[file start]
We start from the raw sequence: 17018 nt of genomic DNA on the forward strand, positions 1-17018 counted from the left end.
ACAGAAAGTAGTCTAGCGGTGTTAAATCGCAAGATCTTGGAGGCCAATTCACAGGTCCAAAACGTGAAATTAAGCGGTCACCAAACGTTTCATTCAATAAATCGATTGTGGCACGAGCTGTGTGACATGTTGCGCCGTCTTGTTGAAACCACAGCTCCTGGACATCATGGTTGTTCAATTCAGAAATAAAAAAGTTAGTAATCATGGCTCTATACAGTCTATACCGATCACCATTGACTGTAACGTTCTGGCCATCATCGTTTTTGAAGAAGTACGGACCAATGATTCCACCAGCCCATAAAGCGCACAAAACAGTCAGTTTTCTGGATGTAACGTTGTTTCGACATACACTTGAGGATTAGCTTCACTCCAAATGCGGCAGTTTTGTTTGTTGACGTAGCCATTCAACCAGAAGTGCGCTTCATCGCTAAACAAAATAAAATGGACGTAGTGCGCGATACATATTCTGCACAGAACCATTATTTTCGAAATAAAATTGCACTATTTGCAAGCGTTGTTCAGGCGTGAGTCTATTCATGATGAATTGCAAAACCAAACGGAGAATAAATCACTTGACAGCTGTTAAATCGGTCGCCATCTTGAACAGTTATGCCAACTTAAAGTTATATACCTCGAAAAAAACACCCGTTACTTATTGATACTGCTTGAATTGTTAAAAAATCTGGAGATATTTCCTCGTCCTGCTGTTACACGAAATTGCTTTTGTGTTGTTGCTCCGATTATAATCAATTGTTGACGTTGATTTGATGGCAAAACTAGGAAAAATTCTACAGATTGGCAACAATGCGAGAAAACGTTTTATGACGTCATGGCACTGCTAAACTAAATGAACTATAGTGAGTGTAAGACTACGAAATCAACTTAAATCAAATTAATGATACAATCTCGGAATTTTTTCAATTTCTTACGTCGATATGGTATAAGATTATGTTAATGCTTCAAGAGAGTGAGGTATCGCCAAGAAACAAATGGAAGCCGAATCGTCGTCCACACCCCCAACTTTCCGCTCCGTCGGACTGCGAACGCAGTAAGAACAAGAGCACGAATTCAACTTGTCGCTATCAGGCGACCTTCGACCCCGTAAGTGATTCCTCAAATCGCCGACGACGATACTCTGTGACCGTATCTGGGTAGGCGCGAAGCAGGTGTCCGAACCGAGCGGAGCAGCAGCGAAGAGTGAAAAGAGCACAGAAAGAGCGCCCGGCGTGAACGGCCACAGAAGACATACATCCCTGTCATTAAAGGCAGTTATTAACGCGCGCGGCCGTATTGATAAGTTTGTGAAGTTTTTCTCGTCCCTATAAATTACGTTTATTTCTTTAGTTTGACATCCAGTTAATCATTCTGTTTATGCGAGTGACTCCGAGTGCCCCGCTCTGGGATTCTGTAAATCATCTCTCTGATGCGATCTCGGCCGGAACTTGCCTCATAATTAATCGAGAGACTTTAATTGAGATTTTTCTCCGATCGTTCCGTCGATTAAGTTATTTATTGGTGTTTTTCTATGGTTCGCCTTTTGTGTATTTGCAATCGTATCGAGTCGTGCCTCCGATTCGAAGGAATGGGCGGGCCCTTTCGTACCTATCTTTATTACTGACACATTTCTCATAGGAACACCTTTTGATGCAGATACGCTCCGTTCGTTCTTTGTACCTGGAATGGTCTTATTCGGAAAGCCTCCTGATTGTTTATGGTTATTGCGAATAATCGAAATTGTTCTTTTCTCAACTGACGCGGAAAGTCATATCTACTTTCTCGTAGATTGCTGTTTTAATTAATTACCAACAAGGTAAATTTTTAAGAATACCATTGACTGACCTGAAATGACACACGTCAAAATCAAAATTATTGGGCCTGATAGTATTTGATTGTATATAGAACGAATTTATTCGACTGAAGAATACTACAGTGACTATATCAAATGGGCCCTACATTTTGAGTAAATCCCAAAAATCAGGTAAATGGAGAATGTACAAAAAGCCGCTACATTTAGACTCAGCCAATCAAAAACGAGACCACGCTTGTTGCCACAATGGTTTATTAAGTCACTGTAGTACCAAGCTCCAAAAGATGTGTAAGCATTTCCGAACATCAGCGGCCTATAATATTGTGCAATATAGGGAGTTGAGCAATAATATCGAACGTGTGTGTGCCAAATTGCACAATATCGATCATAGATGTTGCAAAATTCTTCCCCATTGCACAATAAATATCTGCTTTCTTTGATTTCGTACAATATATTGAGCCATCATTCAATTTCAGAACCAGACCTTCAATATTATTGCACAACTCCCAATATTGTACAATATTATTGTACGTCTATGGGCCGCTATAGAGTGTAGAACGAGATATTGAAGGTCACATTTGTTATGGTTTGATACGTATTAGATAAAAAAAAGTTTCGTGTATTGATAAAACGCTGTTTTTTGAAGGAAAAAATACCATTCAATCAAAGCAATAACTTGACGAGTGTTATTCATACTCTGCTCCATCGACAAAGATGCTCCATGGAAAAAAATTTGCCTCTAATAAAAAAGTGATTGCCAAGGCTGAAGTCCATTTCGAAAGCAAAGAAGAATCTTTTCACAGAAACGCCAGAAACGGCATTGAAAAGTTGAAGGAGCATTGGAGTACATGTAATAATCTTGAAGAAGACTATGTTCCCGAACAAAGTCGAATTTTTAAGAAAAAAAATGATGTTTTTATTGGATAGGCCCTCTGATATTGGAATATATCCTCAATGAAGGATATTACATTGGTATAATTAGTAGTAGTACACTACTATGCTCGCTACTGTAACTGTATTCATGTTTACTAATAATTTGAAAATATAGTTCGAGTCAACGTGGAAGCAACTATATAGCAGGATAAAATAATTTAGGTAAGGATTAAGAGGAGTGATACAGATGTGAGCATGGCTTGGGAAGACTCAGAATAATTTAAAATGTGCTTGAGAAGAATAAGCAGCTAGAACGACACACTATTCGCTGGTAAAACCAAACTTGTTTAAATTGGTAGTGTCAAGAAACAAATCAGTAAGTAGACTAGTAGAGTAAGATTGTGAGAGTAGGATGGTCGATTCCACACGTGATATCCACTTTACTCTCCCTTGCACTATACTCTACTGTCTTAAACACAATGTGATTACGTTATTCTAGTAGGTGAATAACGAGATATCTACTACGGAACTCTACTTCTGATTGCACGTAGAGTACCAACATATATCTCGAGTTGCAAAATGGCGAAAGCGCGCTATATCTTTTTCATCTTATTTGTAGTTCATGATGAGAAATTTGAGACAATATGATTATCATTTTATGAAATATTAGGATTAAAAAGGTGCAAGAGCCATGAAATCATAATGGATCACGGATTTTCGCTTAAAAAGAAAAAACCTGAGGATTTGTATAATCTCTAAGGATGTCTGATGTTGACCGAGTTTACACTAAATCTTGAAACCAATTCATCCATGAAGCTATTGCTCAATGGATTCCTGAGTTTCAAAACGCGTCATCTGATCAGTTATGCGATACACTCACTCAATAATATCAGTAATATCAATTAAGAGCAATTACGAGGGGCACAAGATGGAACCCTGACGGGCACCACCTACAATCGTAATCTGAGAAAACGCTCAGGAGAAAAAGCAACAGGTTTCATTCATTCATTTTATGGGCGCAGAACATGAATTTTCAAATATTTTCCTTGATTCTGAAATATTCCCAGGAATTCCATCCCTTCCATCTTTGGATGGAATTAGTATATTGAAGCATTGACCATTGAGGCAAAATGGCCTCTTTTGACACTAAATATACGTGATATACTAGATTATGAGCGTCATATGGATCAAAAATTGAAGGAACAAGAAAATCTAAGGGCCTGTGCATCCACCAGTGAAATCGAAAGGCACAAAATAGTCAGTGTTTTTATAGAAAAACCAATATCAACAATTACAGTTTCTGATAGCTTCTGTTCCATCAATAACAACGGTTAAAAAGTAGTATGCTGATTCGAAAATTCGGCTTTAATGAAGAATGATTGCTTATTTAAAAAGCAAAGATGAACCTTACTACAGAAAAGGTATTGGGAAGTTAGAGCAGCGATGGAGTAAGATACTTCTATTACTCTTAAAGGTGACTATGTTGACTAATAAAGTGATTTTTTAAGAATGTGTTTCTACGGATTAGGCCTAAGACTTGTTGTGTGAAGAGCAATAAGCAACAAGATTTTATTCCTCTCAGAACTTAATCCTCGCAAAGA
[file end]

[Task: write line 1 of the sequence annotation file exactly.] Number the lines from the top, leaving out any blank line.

We start from the raw sequence: 17018 nt of genomic DNA on the forward strand, positions 1-17018 counted from the left end.